AAFX: History of Christians in Japan  

 

 

 

 

 

 

 

 

 

 

 

LINKS

Who is Peter Milward?

Genesis of an Octogenarian

Blog Brittonia

All About Francis Xavier

BriFra

Who are the Jesuits?

Joining the Jesuits in Japan

About

 

 

 

 

 

 

 

 

 

 

 

 

 

 

 

 

 

 

 

 

 

    

 A Lifetime with Hopkins  by Peter Milward

  

 

 

 

 

 

 

 

 

   

     Jacobean Shakespeare
by Peter Milward

  

 

 

 

 

 

 

 

 

 

 

 

 

 

 

Shakespeare the Papist by Peter Milward 

  

 

 

 

 

 

 

 

 

 

 

 

 

 

  

 

 Arise My Love by William Johnston

 

 

 

 

 

 

 

 

 

 

 

 

 

 

 

 

 

 

 

 

 

 

 

 

 

 

 

 

 

 

 

 

 

 

 

 

 

 

 

 

 

 

 

 

Part IV.  Mad Mansions

 

13.       Disney in Cheshire

I don’t know if Walt Disney ever went to Cheshire, or anywhere in England.  Yet traces of his presence are to be found everywhere.  “It’s just like Walt Disney!” is our typical reaction to many an old building in England, not least in the North-Western county of Cheshire, and not least in the case of an Elizabethan manor house called Little Moreton Hall.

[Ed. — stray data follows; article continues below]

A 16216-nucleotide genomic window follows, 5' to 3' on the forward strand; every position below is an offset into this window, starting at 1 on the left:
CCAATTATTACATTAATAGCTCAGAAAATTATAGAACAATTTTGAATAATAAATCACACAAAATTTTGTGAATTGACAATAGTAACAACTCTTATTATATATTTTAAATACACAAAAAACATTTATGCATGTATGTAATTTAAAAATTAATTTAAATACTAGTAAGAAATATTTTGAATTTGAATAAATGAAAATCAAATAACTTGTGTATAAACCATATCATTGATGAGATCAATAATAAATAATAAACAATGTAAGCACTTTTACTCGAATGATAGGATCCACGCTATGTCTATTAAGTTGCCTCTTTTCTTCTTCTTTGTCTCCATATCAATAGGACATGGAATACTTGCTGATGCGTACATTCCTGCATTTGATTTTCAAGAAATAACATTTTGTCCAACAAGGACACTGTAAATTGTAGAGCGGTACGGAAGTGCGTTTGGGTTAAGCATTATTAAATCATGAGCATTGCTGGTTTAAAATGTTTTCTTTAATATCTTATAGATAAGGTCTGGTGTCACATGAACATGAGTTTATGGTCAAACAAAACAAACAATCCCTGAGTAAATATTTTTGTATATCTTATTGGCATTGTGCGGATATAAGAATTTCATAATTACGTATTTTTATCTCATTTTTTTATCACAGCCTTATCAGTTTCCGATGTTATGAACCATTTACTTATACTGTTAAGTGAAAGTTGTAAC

When I first set eyes on this manor house, I couldn’t believe what I saw.  Seeing is believing, they say, but I couldn’t believe my own eyes.  I could hardly think this was a real building, and not some mirage of the summer heat.  It looked as if it would fall to the ground at any moment, or as if it was in a state of suspended shock.  None of the lines formed by its timbers were straight.  All were crooked, whether horizontally or vertically.  They heaved up and down, this way and that, in all directions.  Yet presumably they have been heaving in this way for the past four centuries.  They were indeed a miracle at once of eccentricity and architectural expertise.